LETTER TO THE EDITORPublished by the Wall Street Journal on December 25, 2014
Mystic Garden Meant for One Place: The pool and the flowering lotus, with its connotations of Far Eastern mysticism, are part of what so many people have remarked about the Frick, that it is a calm oasis and a retreat from some jarring aspects of modern life in New York.
In regard to “In Defense of the Frick” (Arts in Review, Dec. 17), Julie Iovine makes a strange suggestion: that space for an expanded museum could be created by relocating the Frick Collection’s 70th Street garden. Almost 40 years ago, this garden was designed by Russell Page, who by some accounts was called in at the suggestion of Rachel Lambert Mellon. It is a viewing garden, which can be seen from the street, but the best view is from within the Frick, through an enfilade of rooms and corridors looking east, out through grand arched openings into daylight and the rare small open space, enclosed by blind arcades lined with trellis work, and in summer, a profusion of roses. This garden is totally site specific and could not be anywhere else. The walls were designed as an extension of the architecture of the Frick, and the rectangular lotus pool shows the genius of Russell Page: He deliberately introduced this very spare and modernist geometric element into the riot of ornament surrounding it. The pool and the flowering lotus, with its connotations of Far Eastern mysticism, are part of what so many people have remarked about the Frick, that it is a calm oasis and a retreat from some jarring aspects of modern life in New York. For all this beauty to be destroyed and replaced by the mundane facilities that are proposed is heartbreaking.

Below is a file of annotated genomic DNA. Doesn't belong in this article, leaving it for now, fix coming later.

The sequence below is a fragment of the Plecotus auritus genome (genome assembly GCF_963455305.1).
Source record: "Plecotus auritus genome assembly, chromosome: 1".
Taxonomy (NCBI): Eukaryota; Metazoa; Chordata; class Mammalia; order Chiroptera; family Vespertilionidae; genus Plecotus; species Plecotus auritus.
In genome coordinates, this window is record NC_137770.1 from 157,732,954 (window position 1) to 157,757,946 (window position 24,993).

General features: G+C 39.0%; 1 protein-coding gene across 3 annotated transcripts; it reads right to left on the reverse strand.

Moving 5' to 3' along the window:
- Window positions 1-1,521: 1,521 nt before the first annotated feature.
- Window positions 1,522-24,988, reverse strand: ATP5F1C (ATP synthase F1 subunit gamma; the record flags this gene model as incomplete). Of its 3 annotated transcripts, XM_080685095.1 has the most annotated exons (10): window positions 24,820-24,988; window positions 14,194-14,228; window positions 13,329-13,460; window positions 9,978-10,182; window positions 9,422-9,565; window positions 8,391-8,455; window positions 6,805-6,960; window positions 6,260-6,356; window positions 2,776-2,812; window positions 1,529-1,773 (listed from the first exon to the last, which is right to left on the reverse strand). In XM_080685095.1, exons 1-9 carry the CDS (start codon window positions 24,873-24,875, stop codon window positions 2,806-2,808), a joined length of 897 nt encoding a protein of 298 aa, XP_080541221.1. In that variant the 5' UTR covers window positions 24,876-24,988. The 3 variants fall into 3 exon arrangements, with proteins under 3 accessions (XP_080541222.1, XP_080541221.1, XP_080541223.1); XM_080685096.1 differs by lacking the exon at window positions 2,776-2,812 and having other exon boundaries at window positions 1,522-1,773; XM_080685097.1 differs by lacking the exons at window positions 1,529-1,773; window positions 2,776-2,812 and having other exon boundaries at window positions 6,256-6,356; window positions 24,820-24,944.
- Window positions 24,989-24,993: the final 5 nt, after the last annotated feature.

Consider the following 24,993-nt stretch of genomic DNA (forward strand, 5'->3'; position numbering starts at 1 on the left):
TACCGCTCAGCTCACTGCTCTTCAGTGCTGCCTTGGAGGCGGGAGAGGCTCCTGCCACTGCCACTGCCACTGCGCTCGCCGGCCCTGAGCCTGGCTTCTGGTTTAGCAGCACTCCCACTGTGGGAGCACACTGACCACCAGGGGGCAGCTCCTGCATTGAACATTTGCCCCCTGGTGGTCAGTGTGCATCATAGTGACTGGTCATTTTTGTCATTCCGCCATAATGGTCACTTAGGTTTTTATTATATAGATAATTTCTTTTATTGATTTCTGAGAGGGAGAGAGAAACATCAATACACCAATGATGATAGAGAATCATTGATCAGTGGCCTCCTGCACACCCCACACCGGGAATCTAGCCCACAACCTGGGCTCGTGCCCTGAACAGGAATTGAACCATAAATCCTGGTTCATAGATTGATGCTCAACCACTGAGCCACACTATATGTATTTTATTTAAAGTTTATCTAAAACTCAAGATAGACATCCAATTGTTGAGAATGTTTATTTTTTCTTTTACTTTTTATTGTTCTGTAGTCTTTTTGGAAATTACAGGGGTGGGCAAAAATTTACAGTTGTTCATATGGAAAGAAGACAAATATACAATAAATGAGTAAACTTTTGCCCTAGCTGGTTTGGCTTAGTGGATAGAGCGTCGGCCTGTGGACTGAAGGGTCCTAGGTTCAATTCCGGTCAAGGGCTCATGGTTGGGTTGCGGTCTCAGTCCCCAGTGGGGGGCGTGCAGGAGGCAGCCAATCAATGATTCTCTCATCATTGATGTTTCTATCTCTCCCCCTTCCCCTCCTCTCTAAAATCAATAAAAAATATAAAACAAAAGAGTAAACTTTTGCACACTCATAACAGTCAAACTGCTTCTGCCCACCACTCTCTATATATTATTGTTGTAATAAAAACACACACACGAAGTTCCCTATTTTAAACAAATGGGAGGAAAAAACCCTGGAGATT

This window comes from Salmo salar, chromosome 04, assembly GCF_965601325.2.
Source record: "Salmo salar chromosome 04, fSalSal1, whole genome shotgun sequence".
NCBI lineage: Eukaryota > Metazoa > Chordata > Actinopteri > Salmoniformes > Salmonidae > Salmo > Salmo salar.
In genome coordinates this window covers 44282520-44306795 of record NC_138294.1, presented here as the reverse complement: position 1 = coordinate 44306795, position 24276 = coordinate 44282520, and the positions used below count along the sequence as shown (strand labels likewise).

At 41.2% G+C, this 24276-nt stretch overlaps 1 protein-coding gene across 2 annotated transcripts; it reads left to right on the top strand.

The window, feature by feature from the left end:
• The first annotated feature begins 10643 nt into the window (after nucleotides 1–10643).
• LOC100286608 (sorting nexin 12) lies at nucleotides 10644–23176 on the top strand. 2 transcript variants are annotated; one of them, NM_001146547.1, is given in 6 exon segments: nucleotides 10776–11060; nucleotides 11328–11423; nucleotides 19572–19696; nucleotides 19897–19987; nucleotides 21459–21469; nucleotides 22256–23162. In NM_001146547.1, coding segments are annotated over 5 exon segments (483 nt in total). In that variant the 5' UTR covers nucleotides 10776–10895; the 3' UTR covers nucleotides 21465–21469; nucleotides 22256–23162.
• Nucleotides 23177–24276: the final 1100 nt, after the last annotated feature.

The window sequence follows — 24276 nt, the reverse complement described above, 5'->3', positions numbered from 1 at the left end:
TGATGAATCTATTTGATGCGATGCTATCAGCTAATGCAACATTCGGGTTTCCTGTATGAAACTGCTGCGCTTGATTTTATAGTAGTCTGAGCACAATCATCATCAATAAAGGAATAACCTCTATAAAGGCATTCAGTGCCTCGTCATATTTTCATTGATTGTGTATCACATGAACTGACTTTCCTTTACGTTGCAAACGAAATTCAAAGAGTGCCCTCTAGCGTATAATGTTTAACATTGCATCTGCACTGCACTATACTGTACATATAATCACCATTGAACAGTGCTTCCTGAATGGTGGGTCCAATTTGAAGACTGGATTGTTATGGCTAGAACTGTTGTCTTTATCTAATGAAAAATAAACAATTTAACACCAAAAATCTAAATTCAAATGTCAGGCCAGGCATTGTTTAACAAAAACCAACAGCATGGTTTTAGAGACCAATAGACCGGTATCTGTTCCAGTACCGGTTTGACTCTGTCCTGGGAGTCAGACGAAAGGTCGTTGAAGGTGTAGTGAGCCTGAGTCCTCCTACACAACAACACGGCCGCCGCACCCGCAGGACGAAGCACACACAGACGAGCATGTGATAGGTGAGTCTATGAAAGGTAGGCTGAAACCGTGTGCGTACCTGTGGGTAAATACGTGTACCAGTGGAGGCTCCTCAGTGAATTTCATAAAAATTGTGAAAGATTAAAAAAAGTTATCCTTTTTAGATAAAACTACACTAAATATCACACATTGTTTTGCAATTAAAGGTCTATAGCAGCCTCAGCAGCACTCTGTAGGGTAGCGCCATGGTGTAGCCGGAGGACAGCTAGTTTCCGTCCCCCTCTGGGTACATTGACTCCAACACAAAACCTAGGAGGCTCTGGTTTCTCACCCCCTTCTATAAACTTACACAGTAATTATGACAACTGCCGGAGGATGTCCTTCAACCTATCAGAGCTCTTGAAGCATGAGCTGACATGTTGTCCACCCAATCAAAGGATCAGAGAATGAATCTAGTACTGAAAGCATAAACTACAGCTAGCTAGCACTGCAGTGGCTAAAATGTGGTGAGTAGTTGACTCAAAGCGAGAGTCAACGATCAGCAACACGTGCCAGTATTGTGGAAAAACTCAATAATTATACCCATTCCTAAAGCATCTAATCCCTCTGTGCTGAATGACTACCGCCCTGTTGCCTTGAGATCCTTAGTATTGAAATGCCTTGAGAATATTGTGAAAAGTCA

(Ms. Gough is secretary of the Society for the Architecture of the City.)